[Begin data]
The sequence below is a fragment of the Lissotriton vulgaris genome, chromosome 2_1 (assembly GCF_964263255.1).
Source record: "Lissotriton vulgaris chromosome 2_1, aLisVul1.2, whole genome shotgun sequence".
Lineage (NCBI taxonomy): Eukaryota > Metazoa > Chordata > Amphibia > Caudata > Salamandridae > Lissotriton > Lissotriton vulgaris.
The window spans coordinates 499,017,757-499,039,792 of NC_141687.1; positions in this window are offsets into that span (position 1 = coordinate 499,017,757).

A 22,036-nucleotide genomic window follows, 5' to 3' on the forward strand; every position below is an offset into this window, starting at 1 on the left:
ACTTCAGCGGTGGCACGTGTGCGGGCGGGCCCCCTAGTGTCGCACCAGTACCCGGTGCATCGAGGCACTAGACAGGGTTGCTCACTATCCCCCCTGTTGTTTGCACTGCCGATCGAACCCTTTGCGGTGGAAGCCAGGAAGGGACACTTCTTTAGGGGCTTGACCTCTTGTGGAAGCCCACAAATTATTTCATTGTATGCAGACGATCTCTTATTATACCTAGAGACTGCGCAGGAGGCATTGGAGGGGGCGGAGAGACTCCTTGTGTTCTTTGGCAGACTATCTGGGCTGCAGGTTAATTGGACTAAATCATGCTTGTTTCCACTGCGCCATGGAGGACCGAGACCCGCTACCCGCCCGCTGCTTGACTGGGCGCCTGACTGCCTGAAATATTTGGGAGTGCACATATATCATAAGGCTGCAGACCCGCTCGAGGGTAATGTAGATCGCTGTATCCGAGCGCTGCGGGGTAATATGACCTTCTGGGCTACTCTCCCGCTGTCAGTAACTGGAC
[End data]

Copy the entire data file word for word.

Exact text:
The sequence below is a fragment of the Lissotriton vulgaris genome, chromosome 2_1 (assembly GCF_964263255.1).
Source record: "Lissotriton vulgaris chromosome 2_1, aLisVul1.2, whole genome shotgun sequence".
Lineage (NCBI taxonomy): Eukaryota > Metazoa > Chordata > Amphibia > Caudata > Salamandridae > Lissotriton > Lissotriton vulgaris.
The window spans coordinates 499,017,757-499,039,792 of NC_141687.1; positions in this window are offsets into that span (position 1 = coordinate 499,017,757).

A 22,036-nucleotide genomic window follows, 5' to 3' on the forward strand; every position below is an offset into this window, starting at 1 on the left:
ACTTCAGCGGTGGCACGTGTGCGGGCGGGCCCCCTAGTGTCGCACCAGTACCCGGTGCATCGAGGCACTAGACAGGGTTGCTCACTATCCCCCCTGTTGTTTGCACTGCCGATCGAACCCTTTGCGGTGGAAGCCAGGAAGGGACACTTCTTTAGGGGCTTGACCTCTTGTGGAAGCCCACAAATTATTTCATTGTATGCAGACGATCTCTTATTATACCTAGAGACTGCGCAGGAGGCATTGGAGGGGGCGGAGAGACTCCTTGTGTTCTTTGGCAGACTATCTGGGCTGCAGGTTAATTGGACTAAATCATGCTTGTTTCCACTGCGCCATGGAGGACCGAGACCCGCTACCCGCCCGCTGCTTGACTGGGCGCCTGACTGCCTGAAATATTTGGGAGTGCACATATATCATAAGGCTGCAGACCCGCTCGAGGGTAATGTAGATCGCTGTATCCGAGCGCTGCGGGGTAATATGACCTTCTGGGCTACTCTCCCGCTGTCAGTAACTGGAC